# Intermediate macroeconomics chapt01

Chapter 1:
The Science of Macroeconomics

Main Macroeconomic Variables
Economic growth rate measures the percentage change of
the Real GDP
Inflation rate measures the percentage change of the
general price level (e.g., the CPI)
Unemployment rate measures the percentage of the labor
force who are out of work

Historical Record of the U.S. Economy
Real GDP per capita (or income per person) has increased
(in 1992 prices) from about \$5,000 in 1900 to over \$30,000
in 2000.
This rapid growth, however, has been interrupted by
periods of declining income, called recession or
depression (e.g., 1929-33, 1990-91)

Figure 1-1: Growth Trends

Historical Record of the U.S. Economy
High inflation during periods of expansion and boom (e.g.,
WW I and II)
Low inflation or deflation during periods of recession (e.g.,
1920-21 and 1929-33)
During the energy crises of the 1970s, the economy
recorded high inflation in periods of recession (stagflation)

Figure 1-2: Inflation Trends

Historical Record of the U.S. Economy
Unemployment is high during periods of recession and
depression (e.g., 1929-33)
Unemployment is low during periods of expansion and
boom (WW I and II, the 1990s)

Figure 1-3: Unemployment Trends

Economic Models
A model is a simplified theory that shows the relationships
among variables.
Exogenous variables are those that come from outside of the
model.
Endogenous variables are those that the model explains
The model shows how changes in the exogenous variables
affect the endogenous variables.

Figure 1-4: Economic Model

Exogenous Variables

Model

Endogenous Variables

Demand-Supply Model
Demand model: Q = D(P, Y); Supply model: Q = S(P, Pm)
Endogenous variables are quantity (Q) and price (P) of the good
Exogenous variables are consumer income (Y) and price of
materials (Pm)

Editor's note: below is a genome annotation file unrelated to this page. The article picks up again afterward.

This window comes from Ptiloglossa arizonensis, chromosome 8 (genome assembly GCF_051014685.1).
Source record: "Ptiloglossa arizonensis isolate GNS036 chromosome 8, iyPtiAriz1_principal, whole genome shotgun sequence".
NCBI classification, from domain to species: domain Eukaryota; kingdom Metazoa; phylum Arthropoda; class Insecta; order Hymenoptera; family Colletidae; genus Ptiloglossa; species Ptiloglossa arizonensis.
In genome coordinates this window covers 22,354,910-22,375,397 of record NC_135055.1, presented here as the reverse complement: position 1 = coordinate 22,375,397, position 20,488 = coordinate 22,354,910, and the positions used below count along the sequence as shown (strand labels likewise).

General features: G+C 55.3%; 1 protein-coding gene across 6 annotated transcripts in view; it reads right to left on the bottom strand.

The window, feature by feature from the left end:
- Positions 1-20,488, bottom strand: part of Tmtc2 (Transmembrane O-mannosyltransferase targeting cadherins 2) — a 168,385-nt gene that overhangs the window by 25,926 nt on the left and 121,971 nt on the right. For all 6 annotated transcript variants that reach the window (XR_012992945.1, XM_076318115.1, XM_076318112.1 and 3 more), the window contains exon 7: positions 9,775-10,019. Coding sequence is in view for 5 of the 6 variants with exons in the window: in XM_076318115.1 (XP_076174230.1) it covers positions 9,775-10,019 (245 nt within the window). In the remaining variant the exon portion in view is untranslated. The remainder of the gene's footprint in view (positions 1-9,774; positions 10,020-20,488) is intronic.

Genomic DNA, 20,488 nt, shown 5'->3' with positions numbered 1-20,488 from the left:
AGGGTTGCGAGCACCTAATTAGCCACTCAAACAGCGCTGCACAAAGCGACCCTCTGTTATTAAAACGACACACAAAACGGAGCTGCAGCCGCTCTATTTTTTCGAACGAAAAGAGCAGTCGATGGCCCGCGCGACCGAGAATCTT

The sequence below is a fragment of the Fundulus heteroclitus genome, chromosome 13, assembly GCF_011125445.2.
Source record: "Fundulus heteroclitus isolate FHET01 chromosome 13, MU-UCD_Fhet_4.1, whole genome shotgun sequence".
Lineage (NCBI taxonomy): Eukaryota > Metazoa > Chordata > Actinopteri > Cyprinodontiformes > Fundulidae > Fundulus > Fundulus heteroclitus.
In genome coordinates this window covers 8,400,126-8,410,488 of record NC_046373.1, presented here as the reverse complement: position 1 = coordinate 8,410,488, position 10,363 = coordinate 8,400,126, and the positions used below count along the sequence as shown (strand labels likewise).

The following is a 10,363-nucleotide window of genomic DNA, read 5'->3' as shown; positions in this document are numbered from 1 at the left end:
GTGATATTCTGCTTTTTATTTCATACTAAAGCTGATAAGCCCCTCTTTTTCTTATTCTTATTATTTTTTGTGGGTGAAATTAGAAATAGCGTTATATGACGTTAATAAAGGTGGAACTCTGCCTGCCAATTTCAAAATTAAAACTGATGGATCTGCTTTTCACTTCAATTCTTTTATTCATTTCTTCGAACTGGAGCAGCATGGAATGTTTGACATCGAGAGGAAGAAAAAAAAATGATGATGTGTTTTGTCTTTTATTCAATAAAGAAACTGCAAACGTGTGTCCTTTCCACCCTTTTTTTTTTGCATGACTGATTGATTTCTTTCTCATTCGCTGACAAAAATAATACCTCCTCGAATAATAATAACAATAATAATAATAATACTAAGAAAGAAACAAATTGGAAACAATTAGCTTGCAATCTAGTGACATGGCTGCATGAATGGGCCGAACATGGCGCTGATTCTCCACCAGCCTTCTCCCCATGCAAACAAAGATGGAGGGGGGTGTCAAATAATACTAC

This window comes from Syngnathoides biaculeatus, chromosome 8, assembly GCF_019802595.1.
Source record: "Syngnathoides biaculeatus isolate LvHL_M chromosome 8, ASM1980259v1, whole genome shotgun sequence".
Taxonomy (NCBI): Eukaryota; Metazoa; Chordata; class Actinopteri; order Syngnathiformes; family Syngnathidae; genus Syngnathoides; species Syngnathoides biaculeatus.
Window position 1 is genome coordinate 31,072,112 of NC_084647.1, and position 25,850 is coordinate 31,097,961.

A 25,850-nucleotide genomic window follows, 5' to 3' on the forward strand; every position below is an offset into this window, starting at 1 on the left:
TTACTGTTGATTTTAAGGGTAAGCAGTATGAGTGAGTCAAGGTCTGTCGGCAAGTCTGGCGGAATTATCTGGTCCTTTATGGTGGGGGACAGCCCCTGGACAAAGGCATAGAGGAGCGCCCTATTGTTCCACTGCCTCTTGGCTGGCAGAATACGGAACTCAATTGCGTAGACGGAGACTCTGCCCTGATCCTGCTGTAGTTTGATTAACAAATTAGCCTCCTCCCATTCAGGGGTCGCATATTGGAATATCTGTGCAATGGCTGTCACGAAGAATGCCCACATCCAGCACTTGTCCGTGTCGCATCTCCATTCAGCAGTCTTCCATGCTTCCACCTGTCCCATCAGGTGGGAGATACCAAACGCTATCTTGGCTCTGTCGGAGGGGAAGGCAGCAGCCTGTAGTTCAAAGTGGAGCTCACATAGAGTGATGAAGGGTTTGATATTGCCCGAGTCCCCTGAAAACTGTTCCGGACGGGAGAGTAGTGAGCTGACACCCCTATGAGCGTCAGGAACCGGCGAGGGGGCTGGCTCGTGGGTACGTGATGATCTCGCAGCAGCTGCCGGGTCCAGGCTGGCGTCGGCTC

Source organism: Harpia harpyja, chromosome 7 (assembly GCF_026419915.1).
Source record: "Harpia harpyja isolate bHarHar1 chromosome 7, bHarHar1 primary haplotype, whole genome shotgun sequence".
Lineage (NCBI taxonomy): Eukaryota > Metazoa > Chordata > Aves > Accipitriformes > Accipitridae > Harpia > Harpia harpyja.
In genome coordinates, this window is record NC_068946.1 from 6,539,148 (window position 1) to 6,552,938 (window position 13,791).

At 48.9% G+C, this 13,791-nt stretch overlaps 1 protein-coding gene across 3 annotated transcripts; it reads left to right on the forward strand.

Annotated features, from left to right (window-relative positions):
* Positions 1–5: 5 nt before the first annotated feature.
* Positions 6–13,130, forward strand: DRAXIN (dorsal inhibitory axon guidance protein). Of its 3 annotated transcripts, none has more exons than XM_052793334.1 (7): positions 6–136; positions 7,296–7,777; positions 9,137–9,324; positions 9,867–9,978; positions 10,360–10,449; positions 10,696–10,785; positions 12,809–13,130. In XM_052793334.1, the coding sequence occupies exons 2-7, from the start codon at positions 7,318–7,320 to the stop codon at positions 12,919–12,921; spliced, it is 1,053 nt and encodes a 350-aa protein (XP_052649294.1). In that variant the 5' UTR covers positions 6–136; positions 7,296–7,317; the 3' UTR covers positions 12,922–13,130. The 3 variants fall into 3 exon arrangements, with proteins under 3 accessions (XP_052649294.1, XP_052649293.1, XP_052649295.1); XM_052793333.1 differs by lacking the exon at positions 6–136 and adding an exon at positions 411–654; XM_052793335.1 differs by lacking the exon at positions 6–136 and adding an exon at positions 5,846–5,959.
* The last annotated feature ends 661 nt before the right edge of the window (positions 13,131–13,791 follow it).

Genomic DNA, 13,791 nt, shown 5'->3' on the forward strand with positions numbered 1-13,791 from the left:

Market equilibrium D(P, Y) = S(P, Pm) determines P and Q. The
model explain how changes in Y and/or Pm affect equilibrium
values.

Market System
Network of buyers & sellers who transact in the market
Sellers “supply” goods & services

Free interactions between buyers & sellers
Full information to make decisions
Freedom of choice between alternatives

Demand
Definition: quantities of a good or service consumers are
able to buy at various prices
Law of Demand: P and Q are negatively related
Movement along demand is caused by a change in P

Demand Line
Price

2.00

D
A
B

1.50

D
1000

1500

Quantity

Increase in Demand
Price

2.00

D

D’
A

An increase in Y causes
the demand to increase

C
B
D’
D

1500

2000

Quantity

Supply
Definition: quantities of a good or service producers are
able to sell at various prices
Law of Supply: P and Q are positively related
Movement along supply is caused by a change in P

Supply Line
Price

S

2.00

B

1.50

A
S
500

1000

Quantity

Increase in Supply
Price

S
B
A

1.50

S’

An decrease Pm causes
the supply to increase

C

S
S’
500

1000

Quantity

Equilibrium
A condition at which the independent plans of buyers and
sellers exactly coincide in the marketplace.
At equilibrium: D(P, Y) = S(P, Pm) determine equilibrium P
&Q

Demand-Supply Interaction
Price
2.50

D

Surplus

S
Equilibrium

2.00
B

1.50

Shortage
S
500

D
1000

1500

Quantity

Stability
Shortage: at a price below equilibrium quantity demanded
> quantity supplied
Surplus: at a price above equilibrium quantity supplied >
quantity demanded
Price adjustments eliminate shortages & surpluses

Increase in Demand:
Price

D’

D

S
Higher Price
Larger Quantity

B

P’
P

A
D’
D

S
Q Q’

Quantity

Increase in Supply:
Price

D

S
S’
A

P
P’

B
S

Lower Price
Larger Quantity

D

S’
Q

Q’

Quantity

Increase in Demand & Supply:
Price

D’

D

S
S’

P’

B

A

P

Here:
Higher Price
Larger Quantity

D’
S

S’
Q

D
Q’ Quantity

x

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